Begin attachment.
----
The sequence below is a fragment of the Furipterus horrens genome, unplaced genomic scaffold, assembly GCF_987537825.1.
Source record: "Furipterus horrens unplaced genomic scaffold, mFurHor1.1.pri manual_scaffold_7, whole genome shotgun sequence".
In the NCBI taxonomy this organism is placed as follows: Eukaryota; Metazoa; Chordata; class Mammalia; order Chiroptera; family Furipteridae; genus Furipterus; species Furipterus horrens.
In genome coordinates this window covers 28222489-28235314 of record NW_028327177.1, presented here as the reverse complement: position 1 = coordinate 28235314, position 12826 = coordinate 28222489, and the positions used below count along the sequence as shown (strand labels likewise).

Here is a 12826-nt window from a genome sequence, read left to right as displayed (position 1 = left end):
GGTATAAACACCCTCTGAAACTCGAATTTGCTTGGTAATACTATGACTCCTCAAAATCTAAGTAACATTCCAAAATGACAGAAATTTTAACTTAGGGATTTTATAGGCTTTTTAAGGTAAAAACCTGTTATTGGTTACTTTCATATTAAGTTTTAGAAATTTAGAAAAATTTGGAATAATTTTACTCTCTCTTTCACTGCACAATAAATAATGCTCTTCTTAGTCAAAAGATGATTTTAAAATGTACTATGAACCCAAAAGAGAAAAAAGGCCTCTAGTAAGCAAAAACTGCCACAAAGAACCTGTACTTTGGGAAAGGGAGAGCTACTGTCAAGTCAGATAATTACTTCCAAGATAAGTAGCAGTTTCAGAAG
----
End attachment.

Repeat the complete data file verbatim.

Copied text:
The sequence below is a fragment of the Furipterus horrens genome, unplaced genomic scaffold, assembly GCF_987537825.1.
Source record: "Furipterus horrens unplaced genomic scaffold, mFurHor1.1.pri manual_scaffold_7, whole genome shotgun sequence".
In the NCBI taxonomy this organism is placed as follows: Eukaryota; Metazoa; Chordata; class Mammalia; order Chiroptera; family Furipteridae; genus Furipterus; species Furipterus horrens.
In genome coordinates this window covers 28222489-28235314 of record NW_028327177.1, presented here as the reverse complement: position 1 = coordinate 28235314, position 12826 = coordinate 28222489, and the positions used below count along the sequence as shown (strand labels likewise).

Here is a 12826-nt window from a genome sequence, read left to right as displayed (position 1 = left end):
GGTATAAACACCCTCTGAAACTCGAATTTGCTTGGTAATACTATGACTCCTCAAAATCTAAGTAACATTCCAAAATGACAGAAATTTTAACTTAGGGATTTTATAGGCTTTTTAAGGTAAAAACCTGTTATTGGTTACTTTCATATTAAGTTTTAGAAATTTAGAAAAATTTGGAATAATTTTACTCTCTCTTTCACTGCACAATAAATAATGCTCTTCTTAGTCAAAAGATGATTTTAAAATGTACTATGAACCCAAAAGAGAAAAAAGGCCTCTAGTAAGCAAAAACTGCCACAAAGAACCTGTACTTTGGGAAAGGGAGAGCTACTGTCAAGTCAGATAATTACTTCCAAGATAAGTAGCAGTTTCAGAAG